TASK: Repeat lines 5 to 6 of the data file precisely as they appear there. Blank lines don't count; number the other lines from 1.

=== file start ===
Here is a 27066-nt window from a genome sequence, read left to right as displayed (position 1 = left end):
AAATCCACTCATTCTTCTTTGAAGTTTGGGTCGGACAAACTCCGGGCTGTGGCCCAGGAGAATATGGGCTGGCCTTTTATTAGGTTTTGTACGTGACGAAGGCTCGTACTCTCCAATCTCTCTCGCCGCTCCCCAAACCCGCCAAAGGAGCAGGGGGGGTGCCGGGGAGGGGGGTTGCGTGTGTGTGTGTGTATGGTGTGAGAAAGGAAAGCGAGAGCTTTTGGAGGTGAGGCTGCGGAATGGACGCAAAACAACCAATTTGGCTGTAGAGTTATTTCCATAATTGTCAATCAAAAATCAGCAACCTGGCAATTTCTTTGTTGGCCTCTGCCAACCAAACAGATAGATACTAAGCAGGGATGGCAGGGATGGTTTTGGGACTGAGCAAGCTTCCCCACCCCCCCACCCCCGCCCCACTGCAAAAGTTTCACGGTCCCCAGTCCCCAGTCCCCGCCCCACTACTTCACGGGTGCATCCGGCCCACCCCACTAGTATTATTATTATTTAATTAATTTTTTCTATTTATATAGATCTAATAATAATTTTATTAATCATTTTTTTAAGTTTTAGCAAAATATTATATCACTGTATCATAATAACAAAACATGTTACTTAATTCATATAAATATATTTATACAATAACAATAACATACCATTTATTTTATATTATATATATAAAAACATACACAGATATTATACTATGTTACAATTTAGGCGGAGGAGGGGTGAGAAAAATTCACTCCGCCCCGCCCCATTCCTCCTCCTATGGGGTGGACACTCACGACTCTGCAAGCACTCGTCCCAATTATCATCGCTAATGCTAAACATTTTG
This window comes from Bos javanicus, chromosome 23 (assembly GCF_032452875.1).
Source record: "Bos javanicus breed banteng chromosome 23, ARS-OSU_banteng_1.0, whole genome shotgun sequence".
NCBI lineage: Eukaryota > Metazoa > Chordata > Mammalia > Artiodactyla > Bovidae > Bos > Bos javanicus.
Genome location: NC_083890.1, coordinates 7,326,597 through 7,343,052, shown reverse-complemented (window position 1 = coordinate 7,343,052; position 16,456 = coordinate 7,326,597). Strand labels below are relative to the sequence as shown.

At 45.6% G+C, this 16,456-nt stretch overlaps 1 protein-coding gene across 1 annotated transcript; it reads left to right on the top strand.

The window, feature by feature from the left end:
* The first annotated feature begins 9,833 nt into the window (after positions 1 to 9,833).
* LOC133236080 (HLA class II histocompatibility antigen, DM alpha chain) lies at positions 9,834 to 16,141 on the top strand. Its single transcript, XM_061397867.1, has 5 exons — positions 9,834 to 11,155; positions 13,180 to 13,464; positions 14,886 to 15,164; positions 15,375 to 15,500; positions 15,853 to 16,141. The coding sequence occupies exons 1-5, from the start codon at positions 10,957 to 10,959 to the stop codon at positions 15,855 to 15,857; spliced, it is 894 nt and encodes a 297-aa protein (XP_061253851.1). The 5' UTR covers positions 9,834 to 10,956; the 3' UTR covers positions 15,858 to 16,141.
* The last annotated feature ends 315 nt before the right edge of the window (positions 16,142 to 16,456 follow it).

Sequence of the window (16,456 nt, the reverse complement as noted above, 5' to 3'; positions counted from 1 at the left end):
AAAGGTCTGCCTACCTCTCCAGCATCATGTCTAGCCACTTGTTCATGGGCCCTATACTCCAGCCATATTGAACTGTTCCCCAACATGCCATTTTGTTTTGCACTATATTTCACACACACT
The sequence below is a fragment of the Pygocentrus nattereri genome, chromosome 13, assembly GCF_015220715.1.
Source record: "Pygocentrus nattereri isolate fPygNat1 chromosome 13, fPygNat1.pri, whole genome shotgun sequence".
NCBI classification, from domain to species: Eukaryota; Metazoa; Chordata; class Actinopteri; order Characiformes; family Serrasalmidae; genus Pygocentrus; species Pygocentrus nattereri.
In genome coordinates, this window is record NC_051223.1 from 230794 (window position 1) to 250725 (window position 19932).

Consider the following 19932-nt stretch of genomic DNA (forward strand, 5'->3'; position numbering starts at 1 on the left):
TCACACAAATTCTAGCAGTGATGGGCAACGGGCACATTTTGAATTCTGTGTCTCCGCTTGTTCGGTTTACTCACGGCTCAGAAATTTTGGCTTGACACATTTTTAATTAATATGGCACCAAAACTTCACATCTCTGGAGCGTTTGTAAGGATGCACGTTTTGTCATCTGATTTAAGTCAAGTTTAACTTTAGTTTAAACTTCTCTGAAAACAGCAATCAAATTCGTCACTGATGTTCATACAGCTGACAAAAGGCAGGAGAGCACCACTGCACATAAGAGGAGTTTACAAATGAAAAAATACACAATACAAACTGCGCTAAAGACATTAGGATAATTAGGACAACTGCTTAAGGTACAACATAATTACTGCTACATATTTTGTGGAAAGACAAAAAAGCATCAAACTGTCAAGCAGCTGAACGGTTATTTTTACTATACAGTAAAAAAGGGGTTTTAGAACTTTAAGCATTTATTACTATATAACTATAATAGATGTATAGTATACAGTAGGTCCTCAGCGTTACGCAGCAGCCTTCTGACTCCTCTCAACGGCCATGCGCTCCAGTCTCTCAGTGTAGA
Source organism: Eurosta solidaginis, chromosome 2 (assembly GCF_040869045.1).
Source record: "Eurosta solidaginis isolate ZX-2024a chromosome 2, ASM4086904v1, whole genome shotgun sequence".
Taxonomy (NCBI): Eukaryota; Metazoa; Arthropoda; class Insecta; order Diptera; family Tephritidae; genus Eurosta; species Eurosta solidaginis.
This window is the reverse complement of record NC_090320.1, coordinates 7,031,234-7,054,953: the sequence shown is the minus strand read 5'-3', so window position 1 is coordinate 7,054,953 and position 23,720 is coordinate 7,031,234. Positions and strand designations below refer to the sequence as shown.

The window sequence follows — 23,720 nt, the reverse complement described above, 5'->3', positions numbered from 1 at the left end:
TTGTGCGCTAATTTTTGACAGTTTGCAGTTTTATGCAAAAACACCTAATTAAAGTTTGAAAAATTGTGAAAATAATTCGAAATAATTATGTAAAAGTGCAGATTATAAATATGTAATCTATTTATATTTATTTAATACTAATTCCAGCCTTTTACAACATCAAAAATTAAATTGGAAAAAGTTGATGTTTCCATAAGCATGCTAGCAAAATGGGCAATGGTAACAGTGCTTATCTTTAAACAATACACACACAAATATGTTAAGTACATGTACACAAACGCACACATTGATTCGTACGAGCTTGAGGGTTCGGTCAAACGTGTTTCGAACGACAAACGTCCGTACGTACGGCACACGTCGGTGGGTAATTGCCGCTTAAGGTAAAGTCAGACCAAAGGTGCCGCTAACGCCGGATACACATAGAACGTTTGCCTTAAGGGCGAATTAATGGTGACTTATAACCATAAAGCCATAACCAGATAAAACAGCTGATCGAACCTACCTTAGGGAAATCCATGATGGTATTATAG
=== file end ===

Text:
NCBI lineage: Eukaryota > Metazoa > Chordata > Mammalia > Artiodactyla > Bovidae > Bos > Bos javanicus.
Genome location: NC_083890.1, coordinates 7,326,597 through 7,343,052, shown reverse-complemented (window position 1 = coordinate 7,343,052; position 16,456 = coordinate 7,326,597). Strand labels below are relative to the sequence as shown.